Government CIO Joe Harley has had an illustrious career within the public and private sector. As well as taking on the mammoth task of transforming ICT within the public sector in January 2011, he remains CIO and director general for Corporate IT at the Department of Work and Pensions (DWP).
Some people believe he’s taking on too much work, but Harley isn’t deterred by their comments. “At the end of the day being Government CIO is one of the most demanding and challenging roles I’ve had in my career to date,” he says, adding that he’s quite excited about getting out of bed in the morning because it’s a role that can change society.
His track record speaks for itself too: in January 2010 CIO reported that he had managed to carve off £1.5bn from the DWP’s costs since 2005. At the time the department had £3m worth of IT work out to tender and 110,000 members of staff fielding millions of calls each day.
Today he faces a tough spending review settlement, which requires the DWP to cut a quarter of its costs by March 2015. Harley hopes that these further reductions will be achieved by reducing ICT spending and by cutting expenditure on travel, buildings and consultants.
“The cost-reduction agenda is never ending; once you have reached your targets you have to keep on going, raising the bar again to find innovative opportunities to reduce cost,” he explains.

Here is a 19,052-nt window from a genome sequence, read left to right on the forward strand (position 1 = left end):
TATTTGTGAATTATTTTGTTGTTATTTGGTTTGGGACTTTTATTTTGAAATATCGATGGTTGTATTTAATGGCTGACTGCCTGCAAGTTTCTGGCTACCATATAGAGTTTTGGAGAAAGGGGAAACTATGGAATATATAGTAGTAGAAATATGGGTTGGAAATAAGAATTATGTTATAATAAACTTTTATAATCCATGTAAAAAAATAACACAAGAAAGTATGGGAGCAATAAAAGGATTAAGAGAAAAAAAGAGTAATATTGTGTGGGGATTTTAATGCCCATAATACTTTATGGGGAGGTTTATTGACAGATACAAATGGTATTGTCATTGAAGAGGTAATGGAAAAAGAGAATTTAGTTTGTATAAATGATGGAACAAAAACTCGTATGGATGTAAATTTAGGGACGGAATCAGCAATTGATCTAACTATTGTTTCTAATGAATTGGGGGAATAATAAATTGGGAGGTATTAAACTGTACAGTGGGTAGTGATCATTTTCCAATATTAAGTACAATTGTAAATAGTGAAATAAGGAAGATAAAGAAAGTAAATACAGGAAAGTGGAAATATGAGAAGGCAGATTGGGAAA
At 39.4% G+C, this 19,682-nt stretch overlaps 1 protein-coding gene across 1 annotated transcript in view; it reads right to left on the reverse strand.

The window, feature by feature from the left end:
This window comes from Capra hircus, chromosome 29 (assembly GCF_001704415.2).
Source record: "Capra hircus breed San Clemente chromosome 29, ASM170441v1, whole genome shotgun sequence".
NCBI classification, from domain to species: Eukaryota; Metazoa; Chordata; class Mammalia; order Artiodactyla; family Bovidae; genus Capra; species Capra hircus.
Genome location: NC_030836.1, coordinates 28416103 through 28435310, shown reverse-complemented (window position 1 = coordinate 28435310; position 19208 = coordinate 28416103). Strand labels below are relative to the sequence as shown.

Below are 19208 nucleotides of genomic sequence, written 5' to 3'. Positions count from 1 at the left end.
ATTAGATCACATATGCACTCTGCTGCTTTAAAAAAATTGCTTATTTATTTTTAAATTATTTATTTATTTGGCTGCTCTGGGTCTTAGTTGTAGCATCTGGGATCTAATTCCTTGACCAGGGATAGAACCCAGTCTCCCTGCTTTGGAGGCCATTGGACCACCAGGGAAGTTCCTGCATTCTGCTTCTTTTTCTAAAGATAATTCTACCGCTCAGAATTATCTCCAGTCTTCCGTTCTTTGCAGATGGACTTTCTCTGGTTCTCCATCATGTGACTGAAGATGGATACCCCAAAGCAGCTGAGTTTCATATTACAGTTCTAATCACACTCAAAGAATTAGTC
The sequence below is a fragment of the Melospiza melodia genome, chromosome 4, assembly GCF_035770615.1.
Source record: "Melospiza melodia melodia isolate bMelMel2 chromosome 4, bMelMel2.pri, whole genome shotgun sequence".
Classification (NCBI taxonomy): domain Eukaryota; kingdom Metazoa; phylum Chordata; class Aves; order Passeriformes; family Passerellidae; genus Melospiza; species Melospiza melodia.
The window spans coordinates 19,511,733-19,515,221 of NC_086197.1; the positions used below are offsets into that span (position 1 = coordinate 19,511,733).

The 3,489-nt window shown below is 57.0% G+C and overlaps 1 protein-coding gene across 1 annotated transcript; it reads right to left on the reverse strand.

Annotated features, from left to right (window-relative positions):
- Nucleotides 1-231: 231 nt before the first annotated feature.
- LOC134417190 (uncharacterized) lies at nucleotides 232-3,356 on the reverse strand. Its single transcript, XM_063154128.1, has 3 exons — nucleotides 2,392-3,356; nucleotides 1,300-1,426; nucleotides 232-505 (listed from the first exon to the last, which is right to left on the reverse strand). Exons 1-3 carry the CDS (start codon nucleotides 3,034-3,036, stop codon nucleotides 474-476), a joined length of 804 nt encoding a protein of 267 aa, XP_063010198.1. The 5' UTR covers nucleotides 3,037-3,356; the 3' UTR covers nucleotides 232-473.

Harley has done it before and so he brings much experience to his new role, and he will gain support by bringing ICT into the boardroom. In his opinion information communications technology is not something that should be hidden away in some dark back room.
“In the past the delivery of ICT has not been at the front of the conversation as often as it should be”, he explains before suggesting that ministers and policymakers need to be involved in discussions about its deliverability.
To him this shouldn’t be an afterthought, particularly now when public sector budgets are being cut back.
Doing more with less
The public sector needs to do more with less money by creating efficiencies without damaging service quality or the ability of the government and the public sector to fulfil their legal and policy obligations.
“For me the challenge is to keep and continually improve the quality of service and at the same time drive down costs, particularly because we are not living an either-or world anymore,” Harley argues.
In other words he thinks that organisations have to secure the best price for the ICT they need, and need to be constantly improving the quality of their offering.
Harley admits that this is no easy task.